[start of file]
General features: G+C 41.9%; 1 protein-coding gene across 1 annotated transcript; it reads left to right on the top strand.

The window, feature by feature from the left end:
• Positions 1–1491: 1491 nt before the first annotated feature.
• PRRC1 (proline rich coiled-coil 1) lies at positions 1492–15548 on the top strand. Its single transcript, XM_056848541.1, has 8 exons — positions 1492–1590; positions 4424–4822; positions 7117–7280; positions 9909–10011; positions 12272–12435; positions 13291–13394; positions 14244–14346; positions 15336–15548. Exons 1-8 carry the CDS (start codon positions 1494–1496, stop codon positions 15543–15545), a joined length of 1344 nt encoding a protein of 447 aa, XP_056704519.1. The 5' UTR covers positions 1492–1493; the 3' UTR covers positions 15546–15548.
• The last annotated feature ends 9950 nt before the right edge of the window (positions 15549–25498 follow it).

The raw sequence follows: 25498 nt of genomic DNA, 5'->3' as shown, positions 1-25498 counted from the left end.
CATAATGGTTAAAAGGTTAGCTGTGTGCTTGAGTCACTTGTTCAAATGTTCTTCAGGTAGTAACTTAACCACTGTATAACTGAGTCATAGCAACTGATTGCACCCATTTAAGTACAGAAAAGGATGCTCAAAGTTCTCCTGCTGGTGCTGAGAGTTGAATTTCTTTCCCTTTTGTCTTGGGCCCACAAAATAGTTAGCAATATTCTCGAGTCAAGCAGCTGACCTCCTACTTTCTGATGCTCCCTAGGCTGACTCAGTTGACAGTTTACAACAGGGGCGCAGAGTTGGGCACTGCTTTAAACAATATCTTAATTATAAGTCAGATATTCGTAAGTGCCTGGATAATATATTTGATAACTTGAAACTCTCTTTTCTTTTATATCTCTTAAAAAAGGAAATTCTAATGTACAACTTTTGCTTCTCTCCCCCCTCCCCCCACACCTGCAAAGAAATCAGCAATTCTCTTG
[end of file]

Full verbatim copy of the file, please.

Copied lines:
General features: G+C 41.9%; 1 protein-coding gene across 1 annotated transcript; it reads left to right on the top strand.

The window, feature by feature from the left end:
• Positions 1–1491: 1491 nt before the first annotated feature.
• PRRC1 (proline rich coiled-coil 1) lies at positions 1492–15548 on the top strand. Its single transcript, XM_056848541.1, has 8 exons — positions 1492–1590; positions 4424–4822; positions 7117–7280; positions 9909–10011; positions 12272–12435; positions 13291–13394; positions 14244–14346; positions 15336–15548. Exons 1-8 carry the CDS (start codon positions 1494–1496, stop codon positions 15543–15545), a joined length of 1344 nt encoding a protein of 447 aa, XP_056704519.1. The 5' UTR covers positions 1492–1493; the 3' UTR covers positions 15546–15548.
• The last annotated feature ends 9950 nt before the right edge of the window (positions 15549–25498 follow it).

The raw sequence follows: 25498 nt of genomic DNA, 5'->3' as shown, positions 1-25498 counted from the left end.
CATAATGGTTAAAAGGTTAGCTGTGTGCTTGAGTCACTTGTTCAAATGTTCTTCAGGTAGTAACTTAACCACTGTATAACTGAGTCATAGCAACTGATTGCACCCATTTAAGTACAGAAAAGGATGCTCAAAGTTCTCCTGCTGGTGCTGAGAGTTGAATTTCTTTCCCTTTTGTCTTGGGCCCACAAAATAGTTAGCAATATTCTCGAGTCAAGCAGCTGACCTCCTACTTTCTGATGCTCCCTAGGCTGACTCAGTTGACAGTTTACAACAGGGGCGCAGAGTTGGGCACTGCTTTAAACAATATCTTAATTATAAGTCAGATATTCGTAAGTGCCTGGATAATATATTTGATAACTTGAAACTCTCTTTTCTTTTATATCTCTTAAAAAAGGAAATTCTAATGTACAACTTTTGCTTCTCTCCCCCCTCCCCCCACACCTGCAAAGAAATCAGCAATTCTCTTG